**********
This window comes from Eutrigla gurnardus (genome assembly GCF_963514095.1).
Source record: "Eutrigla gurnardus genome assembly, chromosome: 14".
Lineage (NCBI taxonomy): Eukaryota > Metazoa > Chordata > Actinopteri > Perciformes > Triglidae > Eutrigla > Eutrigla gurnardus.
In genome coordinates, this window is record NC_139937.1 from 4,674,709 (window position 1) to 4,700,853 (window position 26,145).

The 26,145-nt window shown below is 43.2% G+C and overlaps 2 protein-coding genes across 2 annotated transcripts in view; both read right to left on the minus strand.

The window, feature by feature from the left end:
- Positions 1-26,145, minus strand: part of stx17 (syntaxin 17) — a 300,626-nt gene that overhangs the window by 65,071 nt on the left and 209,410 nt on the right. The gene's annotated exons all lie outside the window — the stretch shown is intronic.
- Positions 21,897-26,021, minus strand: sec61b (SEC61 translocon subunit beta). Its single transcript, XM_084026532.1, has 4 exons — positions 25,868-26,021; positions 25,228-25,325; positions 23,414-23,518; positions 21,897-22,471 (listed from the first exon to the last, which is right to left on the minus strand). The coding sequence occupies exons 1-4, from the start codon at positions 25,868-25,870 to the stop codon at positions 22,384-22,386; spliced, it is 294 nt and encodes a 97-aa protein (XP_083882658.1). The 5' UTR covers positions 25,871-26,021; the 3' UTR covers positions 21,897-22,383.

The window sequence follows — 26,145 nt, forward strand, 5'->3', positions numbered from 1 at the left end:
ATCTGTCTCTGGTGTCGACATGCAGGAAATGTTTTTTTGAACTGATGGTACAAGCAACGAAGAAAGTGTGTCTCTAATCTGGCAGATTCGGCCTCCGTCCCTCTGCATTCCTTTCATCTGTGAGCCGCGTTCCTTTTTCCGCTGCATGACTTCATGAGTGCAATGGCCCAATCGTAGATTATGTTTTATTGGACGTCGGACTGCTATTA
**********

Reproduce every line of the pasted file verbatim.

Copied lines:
This window comes from Eutrigla gurnardus (genome assembly GCF_963514095.1).
Source record: "Eutrigla gurnardus genome assembly, chromosome: 14".
Lineage (NCBI taxonomy): Eukaryota > Metazoa > Chordata > Actinopteri > Perciformes > Triglidae > Eutrigla > Eutrigla gurnardus.
In genome coordinates, this window is record NC_139937.1 from 4,674,709 (window position 1) to 4,700,853 (window position 26,145).

The 26,145-nt window shown below is 43.2% G+C and overlaps 2 protein-coding genes across 2 annotated transcripts in view; both read right to left on the minus strand.

The window, feature by feature from the left end:
- Positions 1-26,145, minus strand: part of stx17 (syntaxin 17) — a 300,626-nt gene that overhangs the window by 65,071 nt on the left and 209,410 nt on the right. The gene's annotated exons all lie outside the window — the stretch shown is intronic.
- Positions 21,897-26,021, minus strand: sec61b (SEC61 translocon subunit beta). Its single transcript, XM_084026532.1, has 4 exons — positions 25,868-26,021; positions 25,228-25,325; positions 23,414-23,518; positions 21,897-22,471 (listed from the first exon to the last, which is right to left on the minus strand). The coding sequence occupies exons 1-4, from the start codon at positions 25,868-25,870 to the stop codon at positions 22,384-22,386; spliced, it is 294 nt and encodes a 97-aa protein (XP_083882658.1). The 5' UTR covers positions 25,871-26,021; the 3' UTR covers positions 21,897-22,383.

The window sequence follows — 26,145 nt, forward strand, 5'->3', positions numbered from 1 at the left end:
ATCTGTCTCTGGTGTCGACATGCAGGAAATGTTTTTTTGAACTGATGGTACAAGCAACGAAGAAAGTGTGTCTCTAATCTGGCAGATTCGGCCTCCGTCCCTCTGCATTCCTTTCATCTGTGAGCCGCGTTCCTTTTTCCGCTGCATGACTTCATGAGTGCAATGGCCCAATCGTAGATTATGTTTTATTGGACGTCGGACTGCTATTA